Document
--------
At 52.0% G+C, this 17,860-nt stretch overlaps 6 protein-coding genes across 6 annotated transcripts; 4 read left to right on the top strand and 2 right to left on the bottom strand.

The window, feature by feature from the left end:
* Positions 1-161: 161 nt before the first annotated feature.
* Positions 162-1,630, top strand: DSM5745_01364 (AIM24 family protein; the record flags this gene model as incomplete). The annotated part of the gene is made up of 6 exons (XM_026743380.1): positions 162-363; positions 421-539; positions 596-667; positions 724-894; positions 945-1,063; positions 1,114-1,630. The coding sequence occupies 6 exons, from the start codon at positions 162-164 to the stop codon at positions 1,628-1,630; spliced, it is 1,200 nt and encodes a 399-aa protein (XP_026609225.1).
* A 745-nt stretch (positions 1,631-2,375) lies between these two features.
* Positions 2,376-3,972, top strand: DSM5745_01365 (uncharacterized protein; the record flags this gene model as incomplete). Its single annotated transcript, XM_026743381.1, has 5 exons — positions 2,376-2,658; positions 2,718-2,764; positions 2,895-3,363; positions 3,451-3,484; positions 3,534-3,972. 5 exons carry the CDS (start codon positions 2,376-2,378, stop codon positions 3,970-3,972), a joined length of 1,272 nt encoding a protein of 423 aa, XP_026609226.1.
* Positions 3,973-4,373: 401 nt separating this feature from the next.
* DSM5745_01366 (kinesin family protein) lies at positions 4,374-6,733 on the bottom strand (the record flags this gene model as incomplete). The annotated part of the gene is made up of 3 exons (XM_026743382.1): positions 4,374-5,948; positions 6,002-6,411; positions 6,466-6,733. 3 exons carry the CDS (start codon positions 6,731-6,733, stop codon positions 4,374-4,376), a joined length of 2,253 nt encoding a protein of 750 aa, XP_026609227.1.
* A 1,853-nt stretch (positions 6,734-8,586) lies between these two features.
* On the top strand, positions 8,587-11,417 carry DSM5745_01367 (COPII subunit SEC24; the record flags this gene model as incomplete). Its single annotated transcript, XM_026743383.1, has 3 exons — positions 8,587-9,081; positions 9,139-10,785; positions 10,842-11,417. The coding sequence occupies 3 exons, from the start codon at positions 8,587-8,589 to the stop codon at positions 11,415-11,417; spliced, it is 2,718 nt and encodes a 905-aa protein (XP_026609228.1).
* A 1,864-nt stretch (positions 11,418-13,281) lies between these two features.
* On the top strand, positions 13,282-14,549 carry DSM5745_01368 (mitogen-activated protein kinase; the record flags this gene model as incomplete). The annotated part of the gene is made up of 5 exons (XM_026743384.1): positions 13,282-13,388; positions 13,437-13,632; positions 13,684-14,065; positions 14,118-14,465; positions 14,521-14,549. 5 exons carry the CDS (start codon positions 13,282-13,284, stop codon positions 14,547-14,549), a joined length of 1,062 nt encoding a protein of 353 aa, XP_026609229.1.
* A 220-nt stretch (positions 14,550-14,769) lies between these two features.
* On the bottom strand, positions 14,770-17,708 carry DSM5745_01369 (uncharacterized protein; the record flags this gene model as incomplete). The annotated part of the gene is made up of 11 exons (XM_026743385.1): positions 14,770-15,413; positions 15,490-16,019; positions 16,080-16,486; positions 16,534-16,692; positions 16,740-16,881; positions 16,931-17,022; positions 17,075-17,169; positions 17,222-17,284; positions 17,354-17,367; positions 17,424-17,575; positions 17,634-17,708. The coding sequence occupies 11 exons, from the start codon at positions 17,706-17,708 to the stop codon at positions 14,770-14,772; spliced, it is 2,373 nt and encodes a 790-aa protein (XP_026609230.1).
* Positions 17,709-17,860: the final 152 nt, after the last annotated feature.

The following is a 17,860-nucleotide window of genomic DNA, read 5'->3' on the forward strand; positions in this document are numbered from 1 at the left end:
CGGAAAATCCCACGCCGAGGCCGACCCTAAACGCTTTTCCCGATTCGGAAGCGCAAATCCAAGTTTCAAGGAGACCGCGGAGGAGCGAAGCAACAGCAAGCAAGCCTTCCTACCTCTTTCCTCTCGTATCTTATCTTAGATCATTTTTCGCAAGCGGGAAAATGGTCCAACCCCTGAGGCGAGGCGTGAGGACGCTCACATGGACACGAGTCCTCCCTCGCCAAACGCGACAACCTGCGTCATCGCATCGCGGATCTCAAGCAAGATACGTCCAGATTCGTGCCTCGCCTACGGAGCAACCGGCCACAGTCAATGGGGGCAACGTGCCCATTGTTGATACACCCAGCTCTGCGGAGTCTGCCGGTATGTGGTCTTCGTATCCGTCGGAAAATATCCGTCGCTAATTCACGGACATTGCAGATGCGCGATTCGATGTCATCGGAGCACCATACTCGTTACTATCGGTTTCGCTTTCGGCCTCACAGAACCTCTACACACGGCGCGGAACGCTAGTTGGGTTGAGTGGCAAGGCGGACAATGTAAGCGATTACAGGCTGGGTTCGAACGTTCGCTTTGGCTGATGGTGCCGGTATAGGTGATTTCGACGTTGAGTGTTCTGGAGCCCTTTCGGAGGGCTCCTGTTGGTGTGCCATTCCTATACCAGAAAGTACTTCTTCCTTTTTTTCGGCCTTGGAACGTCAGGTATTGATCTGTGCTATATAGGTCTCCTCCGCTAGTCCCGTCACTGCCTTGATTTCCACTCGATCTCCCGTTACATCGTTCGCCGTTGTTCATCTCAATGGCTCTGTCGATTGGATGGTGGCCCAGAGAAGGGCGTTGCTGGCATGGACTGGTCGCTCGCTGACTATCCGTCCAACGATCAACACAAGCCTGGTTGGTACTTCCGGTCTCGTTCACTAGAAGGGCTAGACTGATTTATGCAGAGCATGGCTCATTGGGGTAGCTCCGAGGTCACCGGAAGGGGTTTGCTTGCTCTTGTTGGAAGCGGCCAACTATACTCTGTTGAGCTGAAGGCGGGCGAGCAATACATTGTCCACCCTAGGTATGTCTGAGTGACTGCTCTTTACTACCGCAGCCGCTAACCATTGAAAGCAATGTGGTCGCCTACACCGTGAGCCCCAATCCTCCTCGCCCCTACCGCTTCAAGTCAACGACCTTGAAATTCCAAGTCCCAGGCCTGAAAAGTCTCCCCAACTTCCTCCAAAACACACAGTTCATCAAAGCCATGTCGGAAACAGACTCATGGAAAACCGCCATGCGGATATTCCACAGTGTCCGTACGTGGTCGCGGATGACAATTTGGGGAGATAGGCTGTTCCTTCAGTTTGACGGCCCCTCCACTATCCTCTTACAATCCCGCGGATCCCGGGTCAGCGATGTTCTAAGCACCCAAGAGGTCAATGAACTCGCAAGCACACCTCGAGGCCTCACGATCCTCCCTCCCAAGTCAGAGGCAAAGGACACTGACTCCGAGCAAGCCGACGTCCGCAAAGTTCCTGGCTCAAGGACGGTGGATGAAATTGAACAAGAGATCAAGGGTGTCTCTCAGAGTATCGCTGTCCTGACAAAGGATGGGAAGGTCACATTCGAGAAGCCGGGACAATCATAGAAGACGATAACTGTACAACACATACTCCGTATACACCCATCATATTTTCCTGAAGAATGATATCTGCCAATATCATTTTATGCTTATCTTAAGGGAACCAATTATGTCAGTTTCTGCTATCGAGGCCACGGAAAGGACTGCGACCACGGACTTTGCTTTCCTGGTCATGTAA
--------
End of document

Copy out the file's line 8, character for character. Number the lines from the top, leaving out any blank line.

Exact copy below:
* DSM5745_01366 (kinesin family protein) lies at positions 4,374-6,733 on the bottom strand (the record flags this gene model as incomplete). The annotated part of the gene is made up of 3 exons (XM_026743382.1): positions 4,374-5,948; positions 6,002-6,411; positions 6,466-6,733. 3 exons carry the CDS (start codon positions 6,731-6,733, stop codon positions 4,374-4,376), a joined length of 2,253 nt encoding a protein of 750 aa, XP_026609227.1.